I am currently obsessed with Rosetta Constantino, a cookbook author who I follow on Instagram, and from whom I learn something new about food and gardening every day. After watching her stuff squash flowers, I was inspired to try it. Since all I had was Anaheim peppers, I used them instead and the results were great! Today I used the squash blossoms that I picked on Sunday, but this would be equally good in any vegetable you can stuff. It’s not really a recipe so play with the flavors and ingredients.
Ricotta Stuffed Zucchini Flowers
6 squash flowers or Anaheim peppers
2 cups ricotta
3/4 cup shredded mozzarella
Freshly grated parmesan
salt and pepper
red chili flakes
1/4 cup fresh basil, shredded.
4 cloves fresh minced garlic
Preheat oven to 375 degrees.
I used one small can of tomato sauce and simmered it on low for 20 minutes with 1 garlic clove, a little of the shredded basil, salt and pepper to taste, and some chili flakes. This will be more than you use for this dish.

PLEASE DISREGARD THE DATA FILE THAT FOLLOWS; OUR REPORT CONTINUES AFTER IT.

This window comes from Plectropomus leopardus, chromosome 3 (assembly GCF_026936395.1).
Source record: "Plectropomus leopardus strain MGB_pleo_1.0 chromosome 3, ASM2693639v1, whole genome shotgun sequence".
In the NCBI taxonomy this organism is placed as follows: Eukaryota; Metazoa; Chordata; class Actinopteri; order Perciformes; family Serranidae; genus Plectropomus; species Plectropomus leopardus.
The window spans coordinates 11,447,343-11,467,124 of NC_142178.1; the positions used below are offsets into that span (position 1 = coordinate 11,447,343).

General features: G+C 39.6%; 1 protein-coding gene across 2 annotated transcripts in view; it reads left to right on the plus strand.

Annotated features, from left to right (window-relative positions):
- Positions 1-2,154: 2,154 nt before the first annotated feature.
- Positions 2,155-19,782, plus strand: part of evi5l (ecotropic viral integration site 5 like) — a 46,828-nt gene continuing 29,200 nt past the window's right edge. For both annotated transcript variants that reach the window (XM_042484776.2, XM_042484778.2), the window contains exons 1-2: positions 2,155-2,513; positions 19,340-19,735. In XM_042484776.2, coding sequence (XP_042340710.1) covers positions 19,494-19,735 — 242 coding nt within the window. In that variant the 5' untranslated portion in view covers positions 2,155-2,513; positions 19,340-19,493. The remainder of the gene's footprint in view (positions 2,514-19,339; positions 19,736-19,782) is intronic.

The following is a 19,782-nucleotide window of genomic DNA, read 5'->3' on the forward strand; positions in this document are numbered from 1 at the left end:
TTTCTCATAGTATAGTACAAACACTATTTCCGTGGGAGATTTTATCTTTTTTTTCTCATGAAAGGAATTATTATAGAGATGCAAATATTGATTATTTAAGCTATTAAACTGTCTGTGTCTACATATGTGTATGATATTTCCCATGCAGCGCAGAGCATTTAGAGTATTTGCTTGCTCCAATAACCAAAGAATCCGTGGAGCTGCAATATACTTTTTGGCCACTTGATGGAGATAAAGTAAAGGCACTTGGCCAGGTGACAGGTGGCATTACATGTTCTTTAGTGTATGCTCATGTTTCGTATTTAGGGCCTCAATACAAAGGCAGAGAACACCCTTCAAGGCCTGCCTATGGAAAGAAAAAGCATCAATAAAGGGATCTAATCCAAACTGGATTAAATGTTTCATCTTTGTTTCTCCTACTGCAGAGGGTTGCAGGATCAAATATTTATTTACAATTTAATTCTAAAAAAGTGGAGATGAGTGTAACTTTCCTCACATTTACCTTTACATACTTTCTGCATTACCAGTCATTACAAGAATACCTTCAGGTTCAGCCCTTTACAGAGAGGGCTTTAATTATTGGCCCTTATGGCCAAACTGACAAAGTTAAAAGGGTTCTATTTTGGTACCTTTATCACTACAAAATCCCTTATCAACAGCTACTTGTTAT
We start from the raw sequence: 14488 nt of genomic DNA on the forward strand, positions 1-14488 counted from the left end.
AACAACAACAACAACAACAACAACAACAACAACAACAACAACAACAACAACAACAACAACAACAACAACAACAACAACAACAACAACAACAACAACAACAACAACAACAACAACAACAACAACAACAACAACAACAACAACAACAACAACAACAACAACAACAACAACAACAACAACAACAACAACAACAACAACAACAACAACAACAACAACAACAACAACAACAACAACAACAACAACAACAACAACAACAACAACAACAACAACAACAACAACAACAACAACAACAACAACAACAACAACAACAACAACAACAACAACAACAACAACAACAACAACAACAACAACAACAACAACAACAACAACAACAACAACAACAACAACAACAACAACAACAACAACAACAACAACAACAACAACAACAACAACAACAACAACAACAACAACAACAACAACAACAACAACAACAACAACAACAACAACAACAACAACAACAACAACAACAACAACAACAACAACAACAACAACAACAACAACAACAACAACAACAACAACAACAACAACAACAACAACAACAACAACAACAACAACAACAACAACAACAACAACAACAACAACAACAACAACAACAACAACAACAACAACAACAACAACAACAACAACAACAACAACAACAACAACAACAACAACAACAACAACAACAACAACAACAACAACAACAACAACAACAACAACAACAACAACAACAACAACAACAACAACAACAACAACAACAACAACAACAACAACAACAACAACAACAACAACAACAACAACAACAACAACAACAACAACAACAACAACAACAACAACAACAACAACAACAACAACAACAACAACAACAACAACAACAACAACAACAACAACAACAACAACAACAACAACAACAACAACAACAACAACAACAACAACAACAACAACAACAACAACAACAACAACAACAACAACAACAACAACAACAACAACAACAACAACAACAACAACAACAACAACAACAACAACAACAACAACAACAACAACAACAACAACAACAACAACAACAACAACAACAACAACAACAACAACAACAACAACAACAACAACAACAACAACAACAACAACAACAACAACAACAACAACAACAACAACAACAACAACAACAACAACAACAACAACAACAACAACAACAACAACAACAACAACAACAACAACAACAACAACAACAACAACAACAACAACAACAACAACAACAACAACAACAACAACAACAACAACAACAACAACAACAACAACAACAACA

Preheat oven to 375 degrees.
In a bowl, mix ricotta with 1/4 cup of the mozzarella (save the rest to sprinkle on top), grated parmesan, shredded basil, 3 cloves of garlic, salt, and pepper.
Carefully open the blossoms, or Anaheim peppers (see Note), and evenly distribute the filling among the vegetables. Close the vegetables around the filling, if using squash blossoms, then twist the tops closed. Place some of the tomato sauce in a small and shallow baking dish. Place veggies on top, spoon a little tomato sauce over each blossom or pepper, then some mozzarella cheese and a little more grated parmesan. Bake for about 30 minutes.
Note: If you use Anaheim peppers then they need to be peeled and seeded. Brush peppers with a little olive oil on each side and place in 400 degree oven in shallow baking dish till peppers are slightly blistered. Then remove with tongs and place in small paper bag. Close and leave on counter till cooled after which you can easily peel off the skin. Open to stuff and remove seeds.